There’s a guest post up on Chuck Wendig’s website that begins as follows:
I think Tolkien is one of the most toxic influences on speculative fiction. It’s not because of his dodgy racial overtones in making all the orcs dark, degenerate Elves, or the way he pounded Tom Bombadil’s godawful Vogon poetry into our eardrums.
It’s Tolkien’s maps. And his fancy-shmancy languages. And all his meticulous worldbuilding.
I don’t care that Ferrett Steinmetz, the author of the piece, and I are both happily married men, I want to kiss him full on the mouth for this. With his consent, of course. He goes on to argue that you shouldn’t try to write your epic fantasy or science fiction novel as if you’re writing a tabletop roleplaying game supplement. I’ve been arguing that you shouldn’t even write your tabletop roleplaying game supplement that way. I even wrote a damned best-selling book about it.
Worldbuilding as Afterthought
Everyone puts the worldbuilding first, and then cherry-picks ideas out of it to build a story with. There is some validity to that approach when you’re building a game. I prefer to start with an idea, a story and characters, and grow the worldbuilding elements from that. Focus on the bits that you need. They will create color and texture and context for the actions the characters take and the decisions they make. You might get more story ideas out of it. But story and characters should come first.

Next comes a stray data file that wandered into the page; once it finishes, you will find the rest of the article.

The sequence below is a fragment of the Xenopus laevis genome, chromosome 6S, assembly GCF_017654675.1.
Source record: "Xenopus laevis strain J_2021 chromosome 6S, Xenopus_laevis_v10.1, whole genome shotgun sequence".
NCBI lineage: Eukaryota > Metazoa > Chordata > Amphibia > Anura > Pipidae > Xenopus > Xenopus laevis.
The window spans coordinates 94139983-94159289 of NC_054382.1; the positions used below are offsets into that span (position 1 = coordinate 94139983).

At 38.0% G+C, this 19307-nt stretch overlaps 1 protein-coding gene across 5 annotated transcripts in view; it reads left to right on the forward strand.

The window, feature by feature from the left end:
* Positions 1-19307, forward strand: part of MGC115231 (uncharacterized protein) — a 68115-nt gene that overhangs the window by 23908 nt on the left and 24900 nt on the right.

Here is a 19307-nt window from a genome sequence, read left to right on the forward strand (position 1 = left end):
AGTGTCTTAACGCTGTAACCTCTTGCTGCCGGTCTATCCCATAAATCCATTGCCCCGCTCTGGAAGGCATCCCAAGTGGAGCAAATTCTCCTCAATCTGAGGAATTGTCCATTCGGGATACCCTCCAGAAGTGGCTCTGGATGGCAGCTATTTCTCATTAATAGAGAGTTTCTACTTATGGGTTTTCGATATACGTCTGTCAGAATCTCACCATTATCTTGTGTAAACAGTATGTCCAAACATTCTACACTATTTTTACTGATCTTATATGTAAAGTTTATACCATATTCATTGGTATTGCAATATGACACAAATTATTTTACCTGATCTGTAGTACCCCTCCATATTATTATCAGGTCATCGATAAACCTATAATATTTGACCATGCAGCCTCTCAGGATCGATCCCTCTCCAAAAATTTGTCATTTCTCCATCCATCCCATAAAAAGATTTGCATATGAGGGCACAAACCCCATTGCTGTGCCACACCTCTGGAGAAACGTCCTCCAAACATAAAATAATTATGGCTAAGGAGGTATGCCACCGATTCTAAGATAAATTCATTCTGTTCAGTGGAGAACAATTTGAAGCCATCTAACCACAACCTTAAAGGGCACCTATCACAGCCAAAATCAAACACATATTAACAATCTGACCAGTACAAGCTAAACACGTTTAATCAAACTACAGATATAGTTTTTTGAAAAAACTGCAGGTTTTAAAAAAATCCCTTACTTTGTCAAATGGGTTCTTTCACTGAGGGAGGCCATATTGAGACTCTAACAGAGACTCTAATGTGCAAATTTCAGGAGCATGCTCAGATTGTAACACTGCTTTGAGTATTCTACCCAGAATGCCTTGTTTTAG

This is why I’ve started thinking of worldbuilding as an afterthought. If your story or setting is a house, the worldbuilding isn’t the foundation. It’s the interior decor. It’s the rug that really ties the room together. Worldbuilding is the reason why you chose that color paint for the living room, the reason you arranged the furniture the way you did, why you picked that painting to hang on the wall. It’s there to help explain things. It shouldn’t be the focal point of the endeavor.